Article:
The Ghana Cocoa Board (COCOBOD) has described as troubling the hoarding of cocoa beans by some cocoa farmers in anticipation of an increase in the farmgate price.
Currently, a 64-kilogram bag of cocoa in the 2019/2020 crop season is going for GHS515, while a ton is going for GHS8,240.
But news of an upcoming 21 percent increase in the farmgate price, which will see cocoa farmers receiving GHS625 per 64-kilogram bag, or GHS10,000 per ton, for the new 2020/2021 harvest year beginning on October 1, has seen many cocoa farmers refusing to sell their beans at the old price.
In an interview with Citi Business News, the Communications Manager at COCOBOD, Fiifi Boafo urged farmers to release their beans to prevent the creation of an artificial shortage in the system.
“It’s a bit of a worry to us as COCOBOD and to us as a country where we have farmers knowing very well that with the coming in of the living income deferential, definitely, the new price will be something positive, so they are hoarding the cocoa, and they’re not releasing the cocoa. We have targets to meet, we have cocoa to sell to our partners, the trade houses as well as processors.”
“And the truth is, as far back as April this year, we rarely have cocoa coming in or our staff taking over cocoa that has been bought by the license buying companies or even delivered by the cocoa farmers. So it’s really a challenge to us. Our expectation is that when the new price is announced, all persons who are keeping the cocoa will release them such that we’ll be able to also sell to our partners”, he added.
COCOBOD expected to announce an increase of 21% to the farmgate price
The Ghana Cocoa Board is expected to announce a 21 percent increase in the farmgate price for the upcoming 2020/2021 crop season.
Farmgate price is the price COCOBOD pays to farmers for their beans.
If the price increase takes effect, Cocoa farmers will then be receiving GHS625 or $108 dollars per 64-kilogram bag, or GHS10,000 per ton, for the harvest season that begins on October 1, 2020, and continues through September 2021.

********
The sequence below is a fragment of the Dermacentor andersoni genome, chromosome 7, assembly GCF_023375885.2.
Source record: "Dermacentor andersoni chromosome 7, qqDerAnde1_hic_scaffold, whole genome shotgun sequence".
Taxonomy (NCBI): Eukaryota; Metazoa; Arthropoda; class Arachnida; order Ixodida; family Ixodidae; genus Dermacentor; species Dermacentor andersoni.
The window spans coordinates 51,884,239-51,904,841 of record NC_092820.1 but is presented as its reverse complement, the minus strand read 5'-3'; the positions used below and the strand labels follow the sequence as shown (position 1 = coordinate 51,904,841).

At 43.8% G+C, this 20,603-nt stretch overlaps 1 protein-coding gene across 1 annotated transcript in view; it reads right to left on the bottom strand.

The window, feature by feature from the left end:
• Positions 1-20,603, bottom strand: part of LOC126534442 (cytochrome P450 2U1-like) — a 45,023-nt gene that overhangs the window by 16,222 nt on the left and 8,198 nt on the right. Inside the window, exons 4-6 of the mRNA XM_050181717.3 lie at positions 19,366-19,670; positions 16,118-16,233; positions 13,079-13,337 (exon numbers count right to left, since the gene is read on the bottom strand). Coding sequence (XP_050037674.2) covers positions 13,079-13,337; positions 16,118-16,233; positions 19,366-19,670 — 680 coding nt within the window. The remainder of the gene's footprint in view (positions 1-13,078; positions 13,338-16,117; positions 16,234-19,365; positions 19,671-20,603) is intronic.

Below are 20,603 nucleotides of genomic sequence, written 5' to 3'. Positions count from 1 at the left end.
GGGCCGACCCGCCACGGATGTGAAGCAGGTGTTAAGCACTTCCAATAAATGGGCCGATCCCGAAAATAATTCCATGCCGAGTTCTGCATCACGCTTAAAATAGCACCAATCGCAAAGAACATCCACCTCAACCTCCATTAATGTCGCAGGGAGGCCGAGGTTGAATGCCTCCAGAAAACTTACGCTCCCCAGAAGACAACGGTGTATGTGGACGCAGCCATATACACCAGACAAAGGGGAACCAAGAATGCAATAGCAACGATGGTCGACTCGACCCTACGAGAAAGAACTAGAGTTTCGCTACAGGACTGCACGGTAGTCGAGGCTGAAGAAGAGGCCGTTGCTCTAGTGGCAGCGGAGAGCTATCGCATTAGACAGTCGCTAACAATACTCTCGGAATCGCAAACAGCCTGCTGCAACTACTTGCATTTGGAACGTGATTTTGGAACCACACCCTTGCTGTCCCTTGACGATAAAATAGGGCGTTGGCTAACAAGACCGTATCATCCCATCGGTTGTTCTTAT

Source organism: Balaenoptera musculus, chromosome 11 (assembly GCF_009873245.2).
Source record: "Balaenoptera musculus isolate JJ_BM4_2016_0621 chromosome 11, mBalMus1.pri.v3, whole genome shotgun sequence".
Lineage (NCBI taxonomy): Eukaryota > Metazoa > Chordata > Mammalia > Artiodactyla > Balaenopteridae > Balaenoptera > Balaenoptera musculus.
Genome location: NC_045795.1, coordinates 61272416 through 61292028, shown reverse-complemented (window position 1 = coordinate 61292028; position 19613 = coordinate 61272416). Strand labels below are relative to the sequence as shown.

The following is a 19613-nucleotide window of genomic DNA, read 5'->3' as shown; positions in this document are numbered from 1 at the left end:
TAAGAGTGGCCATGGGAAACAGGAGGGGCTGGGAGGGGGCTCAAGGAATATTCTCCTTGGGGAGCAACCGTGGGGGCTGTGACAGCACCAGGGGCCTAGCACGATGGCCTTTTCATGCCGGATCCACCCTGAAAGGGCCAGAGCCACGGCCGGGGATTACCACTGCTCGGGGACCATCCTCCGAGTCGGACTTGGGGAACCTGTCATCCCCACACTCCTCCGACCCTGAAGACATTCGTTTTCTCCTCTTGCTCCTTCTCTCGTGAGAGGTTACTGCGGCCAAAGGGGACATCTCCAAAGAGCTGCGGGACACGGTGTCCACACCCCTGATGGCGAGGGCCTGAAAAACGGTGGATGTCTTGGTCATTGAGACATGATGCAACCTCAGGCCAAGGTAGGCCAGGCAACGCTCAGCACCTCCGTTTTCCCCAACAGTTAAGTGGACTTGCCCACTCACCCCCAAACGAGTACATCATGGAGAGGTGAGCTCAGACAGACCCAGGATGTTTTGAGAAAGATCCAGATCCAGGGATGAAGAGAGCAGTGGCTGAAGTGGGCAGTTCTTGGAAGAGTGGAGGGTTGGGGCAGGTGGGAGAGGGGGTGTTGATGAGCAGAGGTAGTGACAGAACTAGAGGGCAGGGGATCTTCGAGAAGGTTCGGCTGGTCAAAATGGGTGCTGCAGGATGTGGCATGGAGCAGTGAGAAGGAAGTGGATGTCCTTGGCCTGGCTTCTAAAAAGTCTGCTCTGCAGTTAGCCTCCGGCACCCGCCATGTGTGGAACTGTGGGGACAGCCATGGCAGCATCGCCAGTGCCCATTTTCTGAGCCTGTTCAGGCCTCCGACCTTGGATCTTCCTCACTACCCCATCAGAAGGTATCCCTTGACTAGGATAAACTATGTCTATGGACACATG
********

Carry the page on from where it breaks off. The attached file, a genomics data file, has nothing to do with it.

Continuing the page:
Farmgate prices were last increased by 8 percent in the 2019/2020 crop season leading to a bag of cocoa being sold at GHS515 and GHS8,240 per ton.
The new increase has been influenced by a 2019 agreement by Ghana and Ivory Coast to have a fixed “living income differential” of $400 a tonne on all cocoa contracts sold by either country for the 2020/21 season.”
Even though he will not admit to the 21 percent increase, the Communications Manager at COCOBOD, Fiifi Boafo in an interview with Citi Business News said farmers can expect an improved farmgate price with the application of the living income differential charge.
“I can admit that the living income deferential, which will start the next cocoa season definitely will make a huge positive impact on the income of cocoa farmers and farmers have every reason to be expectant.”
The farm gate price increase for Ghana’s estimated 800,000 cocoa farmers, according to Bloomberg, is expected to boost President Nana Akufo-Addo’s chances of re-election in December’s election.
The Living Income Differential (LID)
Funds raised by the living income differential (LID) will be used to help increase payments to farmers, with the aim being for them to get 70% of a $2,600 a tonne (FOB) target price.
If market prices rise above $2,900, proceeds from the LID will be placed in a stabilisation fund that would aim to ensure the governments can pay farmers 70% of the $2,600 target price when market prices fall.
As of September 11, a ton of cocoa was going for $2410.94.